Second, in the digital environment certain activities and assets e. These new digital publishing activities are central to the research and teaching missions of universities, and it therefore seems critically important that the university community be able to influence strongly the development of these platforms to insure that they support long held university values, rather than allowing them to be driven primarily by commercial incentives. And third, as the environment evolves, university presses will no doubt change.

Some universities will encourage and enable their presses to grow and take more of a leadership role.

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Other institutions may decide to open new presses. Others may close their presses or let their presses evolve into more specialized enterprises with a focus on editorial and credentialing services while depending on others for core infrastructure and marketing services.

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What seems clear is that to succeed presses are going to need to be a more important partner in helping their host institutions to fulfill their research and teaching mission. Many press directors have a sense of what needs to be done to jump-start their new enterprises, but lack the financial capital, technical staff, and technological skills to pursue this kind of agenda.

Librarians and press directors acknowledge that they have limited experience in collaborating effectively with one another and operate on different business models that make collaboration challenging, but at the same time we found that they have an appreciation for the unique skills and experience that each brings to the table. Finally, there was a strong sense that a new third-party enterprise or at least a catalytic force is needed to: facilitate the investment of capital; lead the community toward a shared vision of the scholarly communications landscape; help institutions find their place in that new system; marshal the necessary ongoing resources; and help motivate collaboration both within campuses and across institutions.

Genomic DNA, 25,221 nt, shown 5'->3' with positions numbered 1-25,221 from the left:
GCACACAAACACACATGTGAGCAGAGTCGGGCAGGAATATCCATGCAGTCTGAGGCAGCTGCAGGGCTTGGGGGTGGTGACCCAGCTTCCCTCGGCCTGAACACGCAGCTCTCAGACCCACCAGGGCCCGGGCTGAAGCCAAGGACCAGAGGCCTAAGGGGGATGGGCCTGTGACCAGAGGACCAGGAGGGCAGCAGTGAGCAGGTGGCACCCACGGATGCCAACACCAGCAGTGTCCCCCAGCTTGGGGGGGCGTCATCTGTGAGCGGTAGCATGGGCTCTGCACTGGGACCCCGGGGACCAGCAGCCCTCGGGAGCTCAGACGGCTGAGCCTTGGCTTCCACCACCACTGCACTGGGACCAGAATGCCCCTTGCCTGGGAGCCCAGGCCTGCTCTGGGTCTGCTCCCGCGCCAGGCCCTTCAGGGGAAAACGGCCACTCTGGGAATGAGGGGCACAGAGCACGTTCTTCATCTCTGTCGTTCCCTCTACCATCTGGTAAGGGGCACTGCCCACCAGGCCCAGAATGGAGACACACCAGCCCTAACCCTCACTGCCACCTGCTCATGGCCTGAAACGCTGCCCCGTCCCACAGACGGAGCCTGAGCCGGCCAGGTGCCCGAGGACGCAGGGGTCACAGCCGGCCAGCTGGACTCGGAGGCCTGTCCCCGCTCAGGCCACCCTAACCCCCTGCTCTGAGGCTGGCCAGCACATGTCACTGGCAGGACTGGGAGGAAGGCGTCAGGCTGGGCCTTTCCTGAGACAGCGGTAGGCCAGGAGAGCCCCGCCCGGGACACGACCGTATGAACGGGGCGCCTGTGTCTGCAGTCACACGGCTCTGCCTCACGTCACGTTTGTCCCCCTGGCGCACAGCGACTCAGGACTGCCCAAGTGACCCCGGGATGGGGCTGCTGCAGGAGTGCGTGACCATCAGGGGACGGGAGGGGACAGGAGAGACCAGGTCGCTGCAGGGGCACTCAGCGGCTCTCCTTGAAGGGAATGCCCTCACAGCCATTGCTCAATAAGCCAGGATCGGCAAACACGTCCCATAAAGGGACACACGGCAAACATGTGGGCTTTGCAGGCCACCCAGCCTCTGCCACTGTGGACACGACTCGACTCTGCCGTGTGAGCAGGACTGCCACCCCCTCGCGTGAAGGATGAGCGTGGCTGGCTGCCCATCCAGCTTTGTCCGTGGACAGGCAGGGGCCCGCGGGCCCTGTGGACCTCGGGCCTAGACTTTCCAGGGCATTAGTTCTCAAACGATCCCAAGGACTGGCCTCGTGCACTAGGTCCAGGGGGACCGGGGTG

Administrators, librarians and presses each have a role to play as do scholars, though this report is not directed at them. Senior administrators must provide strong leadership and embrace the fact that in this digital era, publishing, broadly defined, is a centrally important activity of any university. They will have to manage university assets and resources strategically if universities are to continue to exert the appropriate level of influence on the assessment and dissemination of knowledge and scholarship.

Press directors and librarians must work together to create the intellectual products of the future which increasingly will be created and distributed in electronic media. All three parties should work together to create a shared electronic publishing infrastructure that will save costs, build scale, leverage expertise, promote innovation, and integrate the productive resources of universities to maintain a robust, diverse and collaborative university publishing environment.

Clearly this is too ambitious an agenda for institutions to pursue individually.

Creating these sorts of platforms requires scale and investment of substantial capital, and commercial entities are far ahead of the university sector in investing the necessary level of resources. Each institution must determine what it can do locally, and if and when it should combine forces with other institutions.

This infrastructure could serve as the foundation for new forms of university-centered academic publishing in the digital age. This is the final report of an assessment of university-based publishing and the future role of the university in the scholarly publishing system. This paper has four purposes:. First, we hope to make the case that universities should become more actively involved in publishing scholarship. Many administrators have made this function a relatively low priority because they have more pressing concerns, do not have a framework for the role their institutions should play in scholarly communication, and associate the publishing enterprise with university presses, which, for a variety of reasons, are not strategically engaged in the core activities of their host institutions.

We will argue, however, that universities give up too much by withdrawing from publishing. They give up the opportunity to enhance institutional reputation and prestige. They reduce their ability to influence what gets published — and, therefore, not only what gets read but also who gets hired or promoted. They give up an opportunity to enhance the quality of what is published through the rich dialogue that is enabled by bringing editors into the fabric of relationships among scholars.